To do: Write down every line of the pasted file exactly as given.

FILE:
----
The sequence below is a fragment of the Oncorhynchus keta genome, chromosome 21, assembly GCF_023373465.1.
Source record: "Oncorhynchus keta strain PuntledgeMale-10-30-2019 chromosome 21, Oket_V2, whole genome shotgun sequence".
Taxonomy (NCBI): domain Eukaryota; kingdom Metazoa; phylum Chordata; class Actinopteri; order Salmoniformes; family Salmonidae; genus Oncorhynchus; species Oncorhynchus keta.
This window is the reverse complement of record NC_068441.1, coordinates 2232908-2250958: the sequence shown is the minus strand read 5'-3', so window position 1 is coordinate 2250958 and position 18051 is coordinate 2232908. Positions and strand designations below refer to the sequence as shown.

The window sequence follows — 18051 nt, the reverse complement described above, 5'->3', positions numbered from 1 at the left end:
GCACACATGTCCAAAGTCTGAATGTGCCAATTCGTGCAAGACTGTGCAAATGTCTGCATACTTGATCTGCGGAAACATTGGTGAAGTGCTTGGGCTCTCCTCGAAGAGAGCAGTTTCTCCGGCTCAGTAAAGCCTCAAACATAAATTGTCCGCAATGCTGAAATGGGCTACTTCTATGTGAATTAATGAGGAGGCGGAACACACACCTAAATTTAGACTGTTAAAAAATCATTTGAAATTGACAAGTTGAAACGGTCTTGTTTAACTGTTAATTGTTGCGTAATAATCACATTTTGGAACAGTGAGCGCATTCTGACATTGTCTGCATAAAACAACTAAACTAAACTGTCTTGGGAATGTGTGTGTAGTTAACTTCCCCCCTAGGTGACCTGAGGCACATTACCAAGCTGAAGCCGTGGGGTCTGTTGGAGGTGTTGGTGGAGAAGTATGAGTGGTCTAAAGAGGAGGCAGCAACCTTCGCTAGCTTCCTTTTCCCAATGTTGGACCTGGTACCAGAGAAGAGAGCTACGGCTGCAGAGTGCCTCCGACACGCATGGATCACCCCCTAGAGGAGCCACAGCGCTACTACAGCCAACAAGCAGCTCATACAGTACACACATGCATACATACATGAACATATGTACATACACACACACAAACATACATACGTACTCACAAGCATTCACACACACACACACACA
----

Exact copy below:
The sequence below is a fragment of the Oncorhynchus keta genome, chromosome 21, assembly GCF_023373465.1.
Source record: "Oncorhynchus keta strain PuntledgeMale-10-30-2019 chromosome 21, Oket_V2, whole genome shotgun sequence".
Taxonomy (NCBI): domain Eukaryota; kingdom Metazoa; phylum Chordata; class Actinopteri; order Salmoniformes; family Salmonidae; genus Oncorhynchus; species Oncorhynchus keta.
This window is the reverse complement of record NC_068441.1, coordinates 2232908-2250958: the sequence shown is the minus strand read 5'-3', so window position 1 is coordinate 2250958 and position 18051 is coordinate 2232908. Positions and strand designations below refer to the sequence as shown.

The window sequence follows — 18051 nt, the reverse complement described above, 5'->3', positions numbered from 1 at the left end:
GCACACATGTCCAAAGTCTGAATGTGCCAATTCGTGCAAGACTGTGCAAATGTCTGCATACTTGATCTGCGGAAACATTGGTGAAGTGCTTGGGCTCTCCTCGAAGAGAGCAGTTTCTCCGGCTCAGTAAAGCCTCAAACATAAATTGTCCGCAATGCTGAAATGGGCTACTTCTATGTGAATTAATGAGGAGGCGGAACACACACCTAAATTTAGACTGTTAAAAAATCATTTGAAATTGACAAGTTGAAACGGTCTTGTTTAACTGTTAATTGTTGCGTAATAATCACATTTTGGAACAGTGAGCGCATTCTGACATTGTCTGCATAAAACAACTAAACTAAACTGTCTTGGGAATGTGTGTGTAGTTAACTTCCCCCCTAGGTGACCTGAGGCACATTACCAAGCTGAAGCCGTGGGGTCTGTTGGAGGTGTTGGTGGAGAAGTATGAGTGGTCTAAAGAGGAGGCAGCAACCTTCGCTAGCTTCCTTTTCCCAATGTTGGACCTGGTACCAGAGAAGAGAGCTACGGCTGCAGAGTGCCTCCGACACGCATGGATCACCCCCTAGAGGAGCCACAGCGCTACTACAGCCAACAAGCAGCTCATACAGTACACACATGCATACATACATGAACATATGTACATACACACACACAAACATACATACGTACTCACAAGCATTCACACACACACACACACA